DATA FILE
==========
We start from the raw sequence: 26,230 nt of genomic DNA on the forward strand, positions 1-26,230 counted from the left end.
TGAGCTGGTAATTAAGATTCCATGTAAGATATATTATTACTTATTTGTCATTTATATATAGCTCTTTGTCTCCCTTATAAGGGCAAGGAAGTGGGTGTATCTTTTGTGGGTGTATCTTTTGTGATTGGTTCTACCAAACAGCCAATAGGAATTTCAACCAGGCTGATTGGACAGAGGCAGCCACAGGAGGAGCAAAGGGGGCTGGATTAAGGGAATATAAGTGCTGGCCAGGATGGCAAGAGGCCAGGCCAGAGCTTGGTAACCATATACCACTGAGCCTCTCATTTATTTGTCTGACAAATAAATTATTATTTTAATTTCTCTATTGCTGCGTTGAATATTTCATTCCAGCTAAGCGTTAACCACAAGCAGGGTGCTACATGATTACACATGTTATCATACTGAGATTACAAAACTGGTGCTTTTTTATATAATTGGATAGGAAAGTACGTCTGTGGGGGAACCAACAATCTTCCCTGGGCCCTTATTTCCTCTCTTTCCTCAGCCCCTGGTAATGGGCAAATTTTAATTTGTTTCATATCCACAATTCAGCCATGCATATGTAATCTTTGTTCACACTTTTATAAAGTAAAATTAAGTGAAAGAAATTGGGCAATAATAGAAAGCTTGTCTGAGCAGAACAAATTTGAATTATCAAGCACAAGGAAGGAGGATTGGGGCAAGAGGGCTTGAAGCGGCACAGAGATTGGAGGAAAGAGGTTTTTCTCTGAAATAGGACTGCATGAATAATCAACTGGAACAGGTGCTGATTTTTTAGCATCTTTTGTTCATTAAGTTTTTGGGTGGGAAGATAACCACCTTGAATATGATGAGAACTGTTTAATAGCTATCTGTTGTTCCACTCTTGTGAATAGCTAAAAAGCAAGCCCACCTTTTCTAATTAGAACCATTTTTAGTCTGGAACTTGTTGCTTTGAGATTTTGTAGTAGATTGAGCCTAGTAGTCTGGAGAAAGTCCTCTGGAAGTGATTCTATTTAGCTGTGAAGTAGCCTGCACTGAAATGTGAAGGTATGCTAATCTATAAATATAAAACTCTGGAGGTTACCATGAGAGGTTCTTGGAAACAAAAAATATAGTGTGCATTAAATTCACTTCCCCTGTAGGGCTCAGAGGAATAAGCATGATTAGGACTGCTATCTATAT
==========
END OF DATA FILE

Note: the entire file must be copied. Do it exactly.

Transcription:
We start from the raw sequence: 26,230 nt of genomic DNA on the forward strand, positions 1-26,230 counted from the left end.
TGAGCTGGTAATTAAGATTCCATGTAAGATATATTATTACTTATTTGTCATTTATATATAGCTCTTTGTCTCCCTTATAAGGGCAAGGAAGTGGGTGTATCTTTTGTGGGTGTATCTTTTGTGATTGGTTCTACCAAACAGCCAATAGGAATTTCAACCAGGCTGATTGGACAGAGGCAGCCACAGGAGGAGCAAAGGGGGCTGGATTAAGGGAATATAAGTGCTGGCCAGGATGGCAAGAGGCCAGGCCAGAGCTTGGTAACCATATACCACTGAGCCTCTCATTTATTTGTCTGACAAATAAATTATTATTTTAATTTCTCTATTGCTGCGTTGAATATTTCATTCCAGCTAAGCGTTAACCACAAGCAGGGTGCTACATGATTACACATGTTATCATACTGAGATTACAAAACTGGTGCTTTTTTATATAATTGGATAGGAAAGTACGTCTGTGGGGGAACCAACAATCTTCCCTGGGCCCTTATTTCCTCTCTTTCCTCAGCCCCTGGTAATGGGCAAATTTTAATTTGTTTCATATCCACAATTCAGCCATGCATATGTAATCTTTGTTCACACTTTTATAAAGTAAAATTAAGTGAAAGAAATTGGGCAATAATAGAAAGCTTGTCTGAGCAGAACAAATTTGAATTATCAAGCACAAGGAAGGAGGATTGGGGCAAGAGGGCTTGAAGCGGCACAGAGATTGGAGGAAAGAGGTTTTTCTCTGAAATAGGACTGCATGAATAATCAACTGGAACAGGTGCTGATTTTTTAGCATCTTTTGTTCATTAAGTTTTTGGGTGGGAAGATAACCACCTTGAATATGATGAGAACTGTTTAATAGCTATCTGTTGTTCCACTCTTGTGAATAGCTAAAAAGCAAGCCCACCTTTTCTAATTAGAACCATTTTTAGTCTGGAACTTGTTGCTTTGAGATTTTGTAGTAGATTGAGCCTAGTAGTCTGGAGAAAGTCCTCTGGAAGTGATTCTATTTAGCTGTGAAGTAGCCTGCACTGAAATGTGAAGGTATGCTAATCTATAAATATAAAACTCTGGAGGTTACCATGAGAGGTTCTTGGAAACAAAAAATATAGTGTGCATTAAATTCACTTCCCCTGTAGGGCTCAGAGGAATAAGCATGATTAGGACTGCTATCTATAT